i had the same problem with my dogs,when i got angel, prince would take the toys and hide them down the back of the sofa, all i do is give the little one a toy when prince takes it off her,when he then takes that one off her she takes the first toy back.hes not has bad now and will share SOME of his toys. :) :pawprint:

July 4th, 2006, 11:24 AM
Won't it cause more squabbling and issues if the dogs don't know which of them is dominant, though? (I don't mean dominant over the whole household, as that role should belong to the humans. Just which dog holds a more dominant position.)
In the beginning maybe, but I can say that after Jemma and Boo being together for nearly 5 years, you can't tell who the dominant one is anymore (even after a year, it was hard to tell). Boo is dominant with bones and some toys and Jemma is dominant in playing, and swimming. It's a give and take relationship with no clear winner. When we had just gotten Jemma, she was pushing Boo around and we didn't allow it at all.

To me it's just much safer and easier to be consistent to tell the dogs in your home that displays of dominance and bullying won't be tolerated at all.

July 4th, 2006, 11:33 PM
Dominance is often a very misunderstood term, most people think it is the same thing as aggression, far from it, Dominance is a status signal, an expression of confidence.

Allowing a dog to be dominant is not the same thing as letting them be aggressive and a dominant dog if allowed to be dominant will rarely ever show aggression because they feel secure and confident about their position in the pack, they have nothing to prove by fighting. By acknowledgement dominance you are recognizing them as a leader , and placing them as the second in command below you, you have given them a reward as making them a supervisor of the other dogs. that position comes with certain benefits such as being greeted first, being fed first, allowing to have their choice of bed or toy.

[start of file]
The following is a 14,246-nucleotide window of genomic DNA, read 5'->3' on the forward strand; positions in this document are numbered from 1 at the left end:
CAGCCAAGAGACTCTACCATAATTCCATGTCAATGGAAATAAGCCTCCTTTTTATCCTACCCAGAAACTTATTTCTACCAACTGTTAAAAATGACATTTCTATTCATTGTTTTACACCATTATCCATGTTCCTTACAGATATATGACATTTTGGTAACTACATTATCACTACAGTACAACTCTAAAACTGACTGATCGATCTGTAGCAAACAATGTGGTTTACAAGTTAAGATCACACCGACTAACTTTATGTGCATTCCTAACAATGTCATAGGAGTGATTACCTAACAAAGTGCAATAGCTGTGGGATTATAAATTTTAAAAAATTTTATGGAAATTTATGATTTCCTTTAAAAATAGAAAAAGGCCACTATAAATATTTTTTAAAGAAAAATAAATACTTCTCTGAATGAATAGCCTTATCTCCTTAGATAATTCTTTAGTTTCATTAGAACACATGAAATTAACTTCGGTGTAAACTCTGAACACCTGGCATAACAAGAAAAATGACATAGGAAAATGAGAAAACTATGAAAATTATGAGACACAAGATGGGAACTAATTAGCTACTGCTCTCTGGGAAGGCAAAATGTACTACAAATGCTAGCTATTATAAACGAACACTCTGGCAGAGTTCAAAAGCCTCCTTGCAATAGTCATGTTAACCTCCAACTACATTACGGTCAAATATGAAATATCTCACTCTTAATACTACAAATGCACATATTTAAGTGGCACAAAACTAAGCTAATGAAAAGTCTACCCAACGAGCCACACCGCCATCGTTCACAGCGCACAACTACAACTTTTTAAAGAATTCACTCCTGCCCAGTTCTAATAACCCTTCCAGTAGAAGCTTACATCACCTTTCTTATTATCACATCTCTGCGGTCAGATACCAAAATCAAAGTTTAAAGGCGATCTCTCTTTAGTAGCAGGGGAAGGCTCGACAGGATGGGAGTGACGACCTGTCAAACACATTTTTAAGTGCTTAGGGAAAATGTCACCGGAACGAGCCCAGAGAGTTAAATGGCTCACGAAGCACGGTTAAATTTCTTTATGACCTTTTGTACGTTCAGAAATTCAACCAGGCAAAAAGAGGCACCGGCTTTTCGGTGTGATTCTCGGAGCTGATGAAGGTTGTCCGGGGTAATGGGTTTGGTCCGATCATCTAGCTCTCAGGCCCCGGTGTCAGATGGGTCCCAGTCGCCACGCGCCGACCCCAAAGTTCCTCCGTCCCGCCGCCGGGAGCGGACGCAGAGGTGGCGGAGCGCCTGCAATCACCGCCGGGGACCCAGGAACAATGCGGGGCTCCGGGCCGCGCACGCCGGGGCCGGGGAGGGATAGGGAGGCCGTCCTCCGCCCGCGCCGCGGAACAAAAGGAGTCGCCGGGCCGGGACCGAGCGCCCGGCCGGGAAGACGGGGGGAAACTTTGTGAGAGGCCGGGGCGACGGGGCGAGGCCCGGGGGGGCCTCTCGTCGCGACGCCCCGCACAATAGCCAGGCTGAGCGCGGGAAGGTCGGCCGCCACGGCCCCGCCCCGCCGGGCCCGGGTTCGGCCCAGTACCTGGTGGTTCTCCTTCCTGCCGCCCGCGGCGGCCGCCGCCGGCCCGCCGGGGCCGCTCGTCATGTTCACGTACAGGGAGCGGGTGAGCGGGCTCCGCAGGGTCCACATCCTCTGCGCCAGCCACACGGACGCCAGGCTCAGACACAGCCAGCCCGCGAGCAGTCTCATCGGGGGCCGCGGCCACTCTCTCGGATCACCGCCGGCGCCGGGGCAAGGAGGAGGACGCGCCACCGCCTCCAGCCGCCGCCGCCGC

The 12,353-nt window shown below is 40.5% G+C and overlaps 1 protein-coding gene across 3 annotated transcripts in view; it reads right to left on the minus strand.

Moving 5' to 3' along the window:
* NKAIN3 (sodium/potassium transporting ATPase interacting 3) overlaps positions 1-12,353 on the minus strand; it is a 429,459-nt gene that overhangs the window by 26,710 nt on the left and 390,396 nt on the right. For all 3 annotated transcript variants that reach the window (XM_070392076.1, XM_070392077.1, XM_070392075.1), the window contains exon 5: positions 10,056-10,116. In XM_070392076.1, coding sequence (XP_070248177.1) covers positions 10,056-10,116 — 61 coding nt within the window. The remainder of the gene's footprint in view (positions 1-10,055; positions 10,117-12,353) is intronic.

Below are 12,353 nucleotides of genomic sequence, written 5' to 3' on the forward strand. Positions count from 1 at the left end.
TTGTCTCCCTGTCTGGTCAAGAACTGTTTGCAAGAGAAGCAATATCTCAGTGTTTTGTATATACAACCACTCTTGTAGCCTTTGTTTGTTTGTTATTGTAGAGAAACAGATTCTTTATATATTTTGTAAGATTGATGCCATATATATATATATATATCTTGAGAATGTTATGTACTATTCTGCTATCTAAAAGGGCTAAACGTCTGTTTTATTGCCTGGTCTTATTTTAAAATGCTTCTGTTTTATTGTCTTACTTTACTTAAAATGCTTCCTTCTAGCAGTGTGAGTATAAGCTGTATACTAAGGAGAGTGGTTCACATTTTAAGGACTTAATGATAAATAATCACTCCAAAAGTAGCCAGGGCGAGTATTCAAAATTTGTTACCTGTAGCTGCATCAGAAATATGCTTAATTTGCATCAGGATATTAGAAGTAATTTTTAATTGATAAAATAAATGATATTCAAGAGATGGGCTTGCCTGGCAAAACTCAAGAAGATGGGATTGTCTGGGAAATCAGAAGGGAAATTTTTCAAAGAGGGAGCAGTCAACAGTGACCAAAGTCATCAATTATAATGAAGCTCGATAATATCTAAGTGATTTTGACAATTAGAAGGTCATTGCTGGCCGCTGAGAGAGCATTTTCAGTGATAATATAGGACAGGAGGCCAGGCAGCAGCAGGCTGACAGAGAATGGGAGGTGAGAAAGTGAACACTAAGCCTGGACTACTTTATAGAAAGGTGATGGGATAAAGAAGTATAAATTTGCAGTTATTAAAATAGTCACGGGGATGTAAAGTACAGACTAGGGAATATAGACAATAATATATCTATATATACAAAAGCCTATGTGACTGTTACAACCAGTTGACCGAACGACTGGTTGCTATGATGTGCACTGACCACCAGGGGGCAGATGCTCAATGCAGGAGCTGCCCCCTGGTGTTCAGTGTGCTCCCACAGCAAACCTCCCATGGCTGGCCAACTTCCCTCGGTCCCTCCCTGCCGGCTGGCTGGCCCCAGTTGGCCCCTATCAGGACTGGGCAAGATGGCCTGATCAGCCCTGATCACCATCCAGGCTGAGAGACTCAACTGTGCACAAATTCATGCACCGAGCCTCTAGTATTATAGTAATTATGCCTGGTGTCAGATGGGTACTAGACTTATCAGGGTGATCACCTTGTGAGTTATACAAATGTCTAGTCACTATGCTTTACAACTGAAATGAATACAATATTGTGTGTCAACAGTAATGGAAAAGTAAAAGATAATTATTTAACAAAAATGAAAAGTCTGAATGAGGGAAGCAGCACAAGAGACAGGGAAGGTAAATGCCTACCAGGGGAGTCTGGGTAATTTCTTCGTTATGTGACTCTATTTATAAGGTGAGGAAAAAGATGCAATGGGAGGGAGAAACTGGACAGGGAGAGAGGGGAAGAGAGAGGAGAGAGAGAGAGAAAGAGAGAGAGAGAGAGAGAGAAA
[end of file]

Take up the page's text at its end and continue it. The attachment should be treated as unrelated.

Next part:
My first lesson in this came several years ago, it was with two females where constant fights where breaking out, it was being instigated by the younger newest adopted female being dominant and the more I corrected the worse it got and it turned to fights, I had came very close to rehoming her thinking it was simply a case of 2 females that could not get along, but at the time I ended up reading about wolf pack rank structure and the light went on, I have a dog that wants to be a leader but I am not letting her so it is causing her the fight inorder to prove herself and I was making matters worse by fussing over the other dog after the fights because I was feeling sorry for the weaker oner, once I started acknowledging her as a leader and gave her the priviledges a higher rank dog deserves and changed to way I interacted with the dogs the fighting tapered off till it stopped all together.

This is were my initial interest in pack hierachy started, and learning about how dogs comminicate with each other,
I allow dominance displays when adding a new dog, including growls and snaps, with muzzles on for safety, these are forms of communication that helps the dogs figure out where they fit in the pack, And I pay close attention to their interactions so I learn the new rank order and support it.